The mortise and tenon is one of the simplest woodworking joints you can make. You cut a hole (mortise) in one piece of wood, carve a peg (tenon) in another piece, then tap the peg into the hole. If you sawed a slit down the middle of the peg beforehand, you can then tap in a wedge, which will force the sides of the peg against the wall of the hole. This friction creates a very strong joint without the need for nails or glue.
I used this technique to build a simple three-legged stool the other day. I ripped a piece of 2x4 in half to create the legs, then carved a tenon on the end of each leg. To make the seat, I just cut a square piece of 2x12, then sawed the corners off until I had a 16-sided shape, which I smoothed out with a knife and sandpaper. To attach the legs, I bored some 1-inch mortises into the seat with a bit brace. I angled these holes 15 degrees out from the center of the stool to give it some extra stability.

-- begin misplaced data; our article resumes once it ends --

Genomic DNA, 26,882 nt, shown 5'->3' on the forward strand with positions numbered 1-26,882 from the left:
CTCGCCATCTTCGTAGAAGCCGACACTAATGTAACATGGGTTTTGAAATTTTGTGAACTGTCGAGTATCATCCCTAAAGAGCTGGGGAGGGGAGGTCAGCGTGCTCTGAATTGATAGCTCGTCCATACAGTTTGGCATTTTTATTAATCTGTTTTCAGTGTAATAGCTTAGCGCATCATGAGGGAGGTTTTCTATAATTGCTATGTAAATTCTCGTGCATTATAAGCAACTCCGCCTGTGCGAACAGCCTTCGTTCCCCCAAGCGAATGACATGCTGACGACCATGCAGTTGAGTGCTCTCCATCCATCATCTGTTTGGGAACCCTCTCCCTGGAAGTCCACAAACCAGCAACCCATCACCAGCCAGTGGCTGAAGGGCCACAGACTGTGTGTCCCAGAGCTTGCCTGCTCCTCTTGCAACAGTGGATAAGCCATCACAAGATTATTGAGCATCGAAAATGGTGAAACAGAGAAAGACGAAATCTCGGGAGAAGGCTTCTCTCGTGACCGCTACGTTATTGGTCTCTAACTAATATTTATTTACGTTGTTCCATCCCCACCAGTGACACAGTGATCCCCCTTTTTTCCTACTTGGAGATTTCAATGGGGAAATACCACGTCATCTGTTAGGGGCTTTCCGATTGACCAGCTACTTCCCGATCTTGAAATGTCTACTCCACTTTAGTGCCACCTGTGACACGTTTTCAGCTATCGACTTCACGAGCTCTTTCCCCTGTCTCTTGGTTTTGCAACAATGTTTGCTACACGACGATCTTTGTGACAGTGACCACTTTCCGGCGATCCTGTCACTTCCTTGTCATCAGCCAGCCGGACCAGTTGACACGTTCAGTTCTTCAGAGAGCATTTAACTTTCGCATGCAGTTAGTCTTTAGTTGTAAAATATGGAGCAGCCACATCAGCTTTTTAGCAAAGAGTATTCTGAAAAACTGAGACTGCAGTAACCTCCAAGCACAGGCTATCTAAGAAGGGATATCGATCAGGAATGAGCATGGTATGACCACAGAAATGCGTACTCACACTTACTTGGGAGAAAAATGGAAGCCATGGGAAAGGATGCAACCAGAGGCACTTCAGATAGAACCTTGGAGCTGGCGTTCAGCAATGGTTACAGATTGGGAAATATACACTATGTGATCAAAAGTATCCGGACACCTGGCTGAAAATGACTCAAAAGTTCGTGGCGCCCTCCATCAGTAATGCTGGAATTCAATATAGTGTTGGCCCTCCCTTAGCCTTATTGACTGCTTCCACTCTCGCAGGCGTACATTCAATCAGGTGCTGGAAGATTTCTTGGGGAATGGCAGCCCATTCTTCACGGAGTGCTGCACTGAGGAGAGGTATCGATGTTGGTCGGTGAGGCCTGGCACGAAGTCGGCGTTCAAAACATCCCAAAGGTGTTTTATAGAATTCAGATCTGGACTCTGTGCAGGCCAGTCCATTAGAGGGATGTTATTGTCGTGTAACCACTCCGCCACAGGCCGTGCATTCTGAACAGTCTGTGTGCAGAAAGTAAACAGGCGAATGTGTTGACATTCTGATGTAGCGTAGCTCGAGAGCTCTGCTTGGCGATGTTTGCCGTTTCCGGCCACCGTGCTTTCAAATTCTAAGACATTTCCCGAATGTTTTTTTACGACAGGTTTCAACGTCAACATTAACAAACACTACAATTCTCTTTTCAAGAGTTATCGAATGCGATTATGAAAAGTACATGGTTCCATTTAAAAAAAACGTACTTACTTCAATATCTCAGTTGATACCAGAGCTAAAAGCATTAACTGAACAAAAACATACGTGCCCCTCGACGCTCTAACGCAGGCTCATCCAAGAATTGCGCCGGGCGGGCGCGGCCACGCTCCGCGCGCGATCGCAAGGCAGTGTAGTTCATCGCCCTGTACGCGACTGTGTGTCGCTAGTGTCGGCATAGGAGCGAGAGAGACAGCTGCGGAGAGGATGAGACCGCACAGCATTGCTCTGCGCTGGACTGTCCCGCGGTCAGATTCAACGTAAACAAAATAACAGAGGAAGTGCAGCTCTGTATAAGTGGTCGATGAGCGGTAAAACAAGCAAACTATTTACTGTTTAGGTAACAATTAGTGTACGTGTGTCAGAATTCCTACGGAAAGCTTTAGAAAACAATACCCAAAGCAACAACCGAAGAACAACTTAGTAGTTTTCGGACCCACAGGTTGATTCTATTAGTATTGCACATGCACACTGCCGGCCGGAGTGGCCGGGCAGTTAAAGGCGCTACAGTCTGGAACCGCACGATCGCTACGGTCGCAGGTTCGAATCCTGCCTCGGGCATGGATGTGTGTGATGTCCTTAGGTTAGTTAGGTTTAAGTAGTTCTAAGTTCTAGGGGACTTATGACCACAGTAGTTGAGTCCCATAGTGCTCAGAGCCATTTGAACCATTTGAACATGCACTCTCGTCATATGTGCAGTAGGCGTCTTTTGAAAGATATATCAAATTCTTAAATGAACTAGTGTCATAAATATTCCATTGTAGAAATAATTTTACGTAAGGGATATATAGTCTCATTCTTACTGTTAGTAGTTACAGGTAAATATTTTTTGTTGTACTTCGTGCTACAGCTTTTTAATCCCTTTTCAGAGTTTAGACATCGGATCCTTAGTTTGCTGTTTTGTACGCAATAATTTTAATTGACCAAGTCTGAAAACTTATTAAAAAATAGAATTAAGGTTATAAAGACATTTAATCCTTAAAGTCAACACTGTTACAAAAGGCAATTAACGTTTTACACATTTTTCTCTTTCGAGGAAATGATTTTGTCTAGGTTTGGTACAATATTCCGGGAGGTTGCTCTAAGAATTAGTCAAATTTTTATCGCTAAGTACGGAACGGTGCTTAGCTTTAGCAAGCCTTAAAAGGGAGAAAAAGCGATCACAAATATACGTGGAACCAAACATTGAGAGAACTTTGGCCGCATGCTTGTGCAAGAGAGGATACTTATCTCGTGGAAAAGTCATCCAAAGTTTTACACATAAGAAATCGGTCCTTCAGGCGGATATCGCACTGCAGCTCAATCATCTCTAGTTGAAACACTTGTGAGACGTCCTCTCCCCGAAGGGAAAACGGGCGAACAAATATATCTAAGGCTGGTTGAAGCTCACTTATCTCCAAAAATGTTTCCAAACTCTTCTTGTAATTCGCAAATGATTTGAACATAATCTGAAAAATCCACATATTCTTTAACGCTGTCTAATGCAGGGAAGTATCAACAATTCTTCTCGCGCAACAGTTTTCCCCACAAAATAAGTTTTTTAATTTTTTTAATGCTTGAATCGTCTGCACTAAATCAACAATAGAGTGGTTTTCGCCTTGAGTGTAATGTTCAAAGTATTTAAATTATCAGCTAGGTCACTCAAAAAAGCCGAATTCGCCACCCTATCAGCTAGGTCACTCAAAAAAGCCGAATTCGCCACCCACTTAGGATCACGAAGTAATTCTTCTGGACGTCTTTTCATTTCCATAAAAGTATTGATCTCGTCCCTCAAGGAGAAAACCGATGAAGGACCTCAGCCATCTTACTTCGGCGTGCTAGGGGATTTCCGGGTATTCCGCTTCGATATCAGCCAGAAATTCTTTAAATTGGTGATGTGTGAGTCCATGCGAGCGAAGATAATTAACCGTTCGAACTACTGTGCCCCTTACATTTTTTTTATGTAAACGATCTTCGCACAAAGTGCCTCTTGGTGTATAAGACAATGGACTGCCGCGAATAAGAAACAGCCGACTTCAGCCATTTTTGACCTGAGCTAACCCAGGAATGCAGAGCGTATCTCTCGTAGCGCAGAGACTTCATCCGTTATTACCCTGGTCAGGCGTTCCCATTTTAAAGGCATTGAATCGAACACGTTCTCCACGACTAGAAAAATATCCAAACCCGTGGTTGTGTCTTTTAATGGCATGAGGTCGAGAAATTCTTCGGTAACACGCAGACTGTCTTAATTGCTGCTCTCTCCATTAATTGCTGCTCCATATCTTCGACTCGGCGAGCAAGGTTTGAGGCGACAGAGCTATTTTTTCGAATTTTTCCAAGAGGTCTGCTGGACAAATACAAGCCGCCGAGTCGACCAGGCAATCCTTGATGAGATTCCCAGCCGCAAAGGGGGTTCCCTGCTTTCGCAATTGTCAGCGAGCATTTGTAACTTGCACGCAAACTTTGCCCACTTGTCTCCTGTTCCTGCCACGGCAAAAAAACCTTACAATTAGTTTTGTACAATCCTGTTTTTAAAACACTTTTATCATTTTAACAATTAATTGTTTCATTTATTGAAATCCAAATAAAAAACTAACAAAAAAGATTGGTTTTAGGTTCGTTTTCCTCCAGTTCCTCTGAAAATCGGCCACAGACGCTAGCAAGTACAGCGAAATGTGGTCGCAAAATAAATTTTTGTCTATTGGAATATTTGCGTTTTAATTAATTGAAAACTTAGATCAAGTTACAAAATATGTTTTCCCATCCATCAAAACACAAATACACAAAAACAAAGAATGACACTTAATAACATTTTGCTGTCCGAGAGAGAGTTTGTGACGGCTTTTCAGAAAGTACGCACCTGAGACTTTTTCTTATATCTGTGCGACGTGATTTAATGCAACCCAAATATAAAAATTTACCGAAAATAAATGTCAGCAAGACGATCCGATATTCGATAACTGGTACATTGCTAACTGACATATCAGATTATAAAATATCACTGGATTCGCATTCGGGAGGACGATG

After inserting the legs and tapping some wedges into the joints, I flush-cut the tops of the tenons where they protruded from the seat. Then, I gave the entire thing a few minutes’ treatment with some sandpaper.
The finished stool is pretty nice, considering the rustic construction! I’ll probably slap some linseed oil or polyurethane on it soon.
There are many reasons. Here are a few:
In short, it’s just nice to do something simple and concretely physical that makes me slow down and appreciate things. Boring the leg holes in this stool, for instance, was not a picnic, but it was invigorating. It reminded me that I have bodily strength, good lungs, and a peaceful place to be outdoors and work. God is good!